The Beatitudes: To Know & Be Known

 Photo by  Cristian Newman  on  Unsplash

Perhaps some of the most profound words Jesus ever spoke might have come from his Sermon on the Mount. Recorded in the gospel of Matthew, he writes that  Jesus walked up a nearby hill, close to the sea of Galilee, sat down, and began to speak with those who were with him. He begins this well known moral address through what is called The Beatitudes.

"Blessed..." From the very first word, I am captured in the beauty of his imagination. With his eyes gazing over the people who were watching him, it was as though he was describing the very scene he was sitting in; the man with a dirty face from the soil he was working in throughout the morning, the woman who looked as though she was aged by the trials she had endured over the many years of keeping her home and raising her children. Jesus wasn't just speaking about the poor in spirit, the mourning, the meek, the hungry, the merciful, the pure in heart, the peacemakers, & the persecuted; he was with them!

Several years ago I came across a video Eliot Rausch had created called 'Sermon On The Mound'. It begins with a aerial span of a community & city while slowly coming in closer to the streets... the buildings... the people. To often I think this is the spacial plane we choose to exist in when it comes to the people of the Beautitudes; at a distance. Close enough to perhaps catch a glimpse of them but, far enough that we can avoid the disruptions of their speech, the smells of their humanity, the dangers of knowing who they are and being known to them.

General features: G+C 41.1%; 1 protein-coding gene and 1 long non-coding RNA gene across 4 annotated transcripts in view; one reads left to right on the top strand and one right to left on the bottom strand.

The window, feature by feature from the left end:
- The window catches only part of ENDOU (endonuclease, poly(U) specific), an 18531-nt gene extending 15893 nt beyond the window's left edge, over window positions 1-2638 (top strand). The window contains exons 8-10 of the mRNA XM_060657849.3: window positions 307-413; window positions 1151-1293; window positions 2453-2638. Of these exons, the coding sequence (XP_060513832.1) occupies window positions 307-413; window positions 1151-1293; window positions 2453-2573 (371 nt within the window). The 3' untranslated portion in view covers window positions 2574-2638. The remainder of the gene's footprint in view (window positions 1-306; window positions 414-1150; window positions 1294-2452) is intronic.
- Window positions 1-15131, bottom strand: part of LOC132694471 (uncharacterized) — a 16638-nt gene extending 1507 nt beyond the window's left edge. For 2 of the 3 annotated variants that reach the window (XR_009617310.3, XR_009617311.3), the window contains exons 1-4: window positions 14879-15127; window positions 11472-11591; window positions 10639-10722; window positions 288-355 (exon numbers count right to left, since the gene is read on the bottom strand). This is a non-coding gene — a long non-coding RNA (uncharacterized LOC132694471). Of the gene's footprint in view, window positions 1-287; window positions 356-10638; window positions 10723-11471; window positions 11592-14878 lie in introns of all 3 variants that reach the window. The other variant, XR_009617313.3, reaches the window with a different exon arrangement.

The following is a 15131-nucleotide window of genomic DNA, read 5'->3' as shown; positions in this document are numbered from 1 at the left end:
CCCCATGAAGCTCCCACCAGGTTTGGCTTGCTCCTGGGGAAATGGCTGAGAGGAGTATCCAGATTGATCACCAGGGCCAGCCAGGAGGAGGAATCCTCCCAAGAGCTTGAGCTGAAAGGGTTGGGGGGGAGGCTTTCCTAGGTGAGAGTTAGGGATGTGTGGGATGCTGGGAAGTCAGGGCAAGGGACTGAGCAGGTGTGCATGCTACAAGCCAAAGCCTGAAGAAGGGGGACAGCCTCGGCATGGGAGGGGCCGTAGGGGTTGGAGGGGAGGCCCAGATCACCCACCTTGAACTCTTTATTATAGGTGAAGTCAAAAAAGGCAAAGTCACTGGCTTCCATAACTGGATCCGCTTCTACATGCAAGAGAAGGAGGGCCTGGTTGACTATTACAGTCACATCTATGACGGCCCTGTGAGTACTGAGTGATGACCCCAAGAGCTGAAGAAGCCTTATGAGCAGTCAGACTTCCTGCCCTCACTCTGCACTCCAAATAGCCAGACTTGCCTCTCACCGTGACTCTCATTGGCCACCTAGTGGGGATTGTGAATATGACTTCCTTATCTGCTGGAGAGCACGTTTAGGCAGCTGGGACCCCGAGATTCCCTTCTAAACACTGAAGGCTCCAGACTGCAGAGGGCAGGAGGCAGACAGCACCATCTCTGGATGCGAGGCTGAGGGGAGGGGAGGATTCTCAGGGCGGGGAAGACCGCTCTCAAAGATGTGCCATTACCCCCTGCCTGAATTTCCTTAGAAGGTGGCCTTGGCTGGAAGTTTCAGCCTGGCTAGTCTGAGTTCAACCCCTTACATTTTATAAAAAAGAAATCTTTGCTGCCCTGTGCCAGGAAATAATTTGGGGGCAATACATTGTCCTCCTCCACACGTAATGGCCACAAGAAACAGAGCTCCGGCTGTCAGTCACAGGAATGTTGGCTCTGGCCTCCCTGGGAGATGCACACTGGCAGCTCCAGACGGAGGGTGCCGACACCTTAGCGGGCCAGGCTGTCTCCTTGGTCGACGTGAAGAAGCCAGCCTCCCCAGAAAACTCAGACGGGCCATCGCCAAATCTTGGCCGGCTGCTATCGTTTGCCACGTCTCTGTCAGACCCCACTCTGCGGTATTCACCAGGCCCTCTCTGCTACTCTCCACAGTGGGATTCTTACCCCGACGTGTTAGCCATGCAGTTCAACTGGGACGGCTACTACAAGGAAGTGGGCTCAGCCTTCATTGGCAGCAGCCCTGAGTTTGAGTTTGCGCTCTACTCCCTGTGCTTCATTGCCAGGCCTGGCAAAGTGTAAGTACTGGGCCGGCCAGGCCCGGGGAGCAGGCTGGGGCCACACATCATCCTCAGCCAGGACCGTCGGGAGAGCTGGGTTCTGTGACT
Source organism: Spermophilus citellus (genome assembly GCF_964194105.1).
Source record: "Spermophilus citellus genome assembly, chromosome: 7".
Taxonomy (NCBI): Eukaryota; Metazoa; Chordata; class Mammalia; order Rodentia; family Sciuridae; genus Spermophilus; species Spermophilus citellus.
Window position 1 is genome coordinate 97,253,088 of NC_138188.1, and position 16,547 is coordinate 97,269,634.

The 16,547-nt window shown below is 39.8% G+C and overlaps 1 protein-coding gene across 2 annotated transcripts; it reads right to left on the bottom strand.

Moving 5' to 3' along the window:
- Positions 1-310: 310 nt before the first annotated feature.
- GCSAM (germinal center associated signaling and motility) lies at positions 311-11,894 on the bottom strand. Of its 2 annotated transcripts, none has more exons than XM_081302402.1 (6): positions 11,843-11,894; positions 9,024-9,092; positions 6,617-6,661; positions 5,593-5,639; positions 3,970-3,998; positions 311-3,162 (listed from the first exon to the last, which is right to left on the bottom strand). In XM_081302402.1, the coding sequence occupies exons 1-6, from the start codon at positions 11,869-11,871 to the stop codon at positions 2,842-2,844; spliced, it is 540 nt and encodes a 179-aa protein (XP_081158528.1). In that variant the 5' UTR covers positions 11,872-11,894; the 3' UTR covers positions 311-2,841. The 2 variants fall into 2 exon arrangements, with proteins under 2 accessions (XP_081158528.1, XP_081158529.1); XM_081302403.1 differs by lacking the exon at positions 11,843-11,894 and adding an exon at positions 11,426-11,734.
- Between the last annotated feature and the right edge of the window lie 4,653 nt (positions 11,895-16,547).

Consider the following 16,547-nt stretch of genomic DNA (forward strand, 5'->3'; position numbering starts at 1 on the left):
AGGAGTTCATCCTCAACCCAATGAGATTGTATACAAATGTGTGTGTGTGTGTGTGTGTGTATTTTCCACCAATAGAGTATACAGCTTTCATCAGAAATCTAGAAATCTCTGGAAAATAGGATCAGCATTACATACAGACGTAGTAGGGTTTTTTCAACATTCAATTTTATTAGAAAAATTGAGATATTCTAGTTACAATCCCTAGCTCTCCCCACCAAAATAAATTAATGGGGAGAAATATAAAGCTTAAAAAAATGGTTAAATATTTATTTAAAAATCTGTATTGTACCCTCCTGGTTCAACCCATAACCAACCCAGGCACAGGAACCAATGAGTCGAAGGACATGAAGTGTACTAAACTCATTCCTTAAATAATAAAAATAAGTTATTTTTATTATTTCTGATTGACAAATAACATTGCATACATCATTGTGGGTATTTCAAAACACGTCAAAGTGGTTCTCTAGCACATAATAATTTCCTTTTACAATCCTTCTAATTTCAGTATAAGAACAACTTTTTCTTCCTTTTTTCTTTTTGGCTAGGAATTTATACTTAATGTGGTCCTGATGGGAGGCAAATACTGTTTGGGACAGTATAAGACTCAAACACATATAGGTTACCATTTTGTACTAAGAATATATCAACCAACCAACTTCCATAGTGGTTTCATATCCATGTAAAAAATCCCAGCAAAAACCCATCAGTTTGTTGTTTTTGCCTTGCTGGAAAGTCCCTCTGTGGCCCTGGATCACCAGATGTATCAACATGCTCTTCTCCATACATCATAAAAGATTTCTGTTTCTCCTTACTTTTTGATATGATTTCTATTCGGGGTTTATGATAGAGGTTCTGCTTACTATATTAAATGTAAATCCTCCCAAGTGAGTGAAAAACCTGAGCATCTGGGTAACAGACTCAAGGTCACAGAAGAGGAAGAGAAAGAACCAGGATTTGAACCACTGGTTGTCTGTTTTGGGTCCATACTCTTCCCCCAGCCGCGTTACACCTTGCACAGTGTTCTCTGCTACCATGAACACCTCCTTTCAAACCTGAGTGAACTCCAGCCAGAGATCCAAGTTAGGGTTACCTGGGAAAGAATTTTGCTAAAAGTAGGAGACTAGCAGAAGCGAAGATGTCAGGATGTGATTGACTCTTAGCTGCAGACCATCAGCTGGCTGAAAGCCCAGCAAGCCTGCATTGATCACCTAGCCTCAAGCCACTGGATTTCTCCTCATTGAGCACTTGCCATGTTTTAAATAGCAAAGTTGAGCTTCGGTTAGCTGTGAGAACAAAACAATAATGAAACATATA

To often I think this is the spacial plane we choose to exist in when it comes to the people of the Beautitudes; at a distance. Close enough to perhaps catch a glimpse of them but, far enough that we can avoid the disruptions of their speech, the smells of their humanity, the dangers of knowing who they are and being known to them.

I come back to the very first word Jesus spoke again; a realization that this is the true nature to which Jesus wants to address within us... "Blessed... BLESSED!". What is the meaning of this word?! When we look at the outer appearances of these people, when we see them from a distance, can we truly call them blessed?!

The word blessed comes from the Hebrew word hesed or chesed. In the direct sense, it is speaking towards God's love or kindness towards humanity but, in the Jewish cultural sense, to be hesed is to be known in the most deepest and intimate way. When God blesses another, he is in communion with them, he is interwoven into their identity & understanding. He is saying, "I know everything about you."

Deb Hirsch describes this desire and need for humanity to be blessed as, "a vast longing that drives us beyond ourselves in an attempt to connect with, to probe and to understand our world. And beyond that, it is the inner compulsion to connect with the Eternal Other, which is God. Essentially, it is a longing to know and be known by God." If we are then to be known and blessed by God, we must also move beyond the distances of safety and enter into the spaces of knowing and being known by the others of the community in the Beautitudes. We no longer just know about the poor in spirit, the mourning, & the meek. We become known to & cast ourselves as part of the community of the poor in spirit, the mourning, the meek...

This is the message of The Beatitudes: it is in our willingness to enter into the places of hearing the different and often overlooked voices & stories of the people next to us; the embracing of the grime in daily work as our shared holy calling; and our courage to truly knowing our neighbour, not as a stranger, but as a brother... a sister; that we can truly discover the kingdom of heaven, feel comforted from communal loss, find beauty in a remarkable created earth, experience righteousness, significance, & purpose, receive mercy that expounds unconditional grace, see and be known... blessed by the one true creator & God.

Truly I tell you, just as you did it to one of the least of these who are members of my family, you did it to me.
— The Holy Bible: New Revised Standard Version. (1989). (Mt 25:40). Nashville: Thomas Nelson Publishers.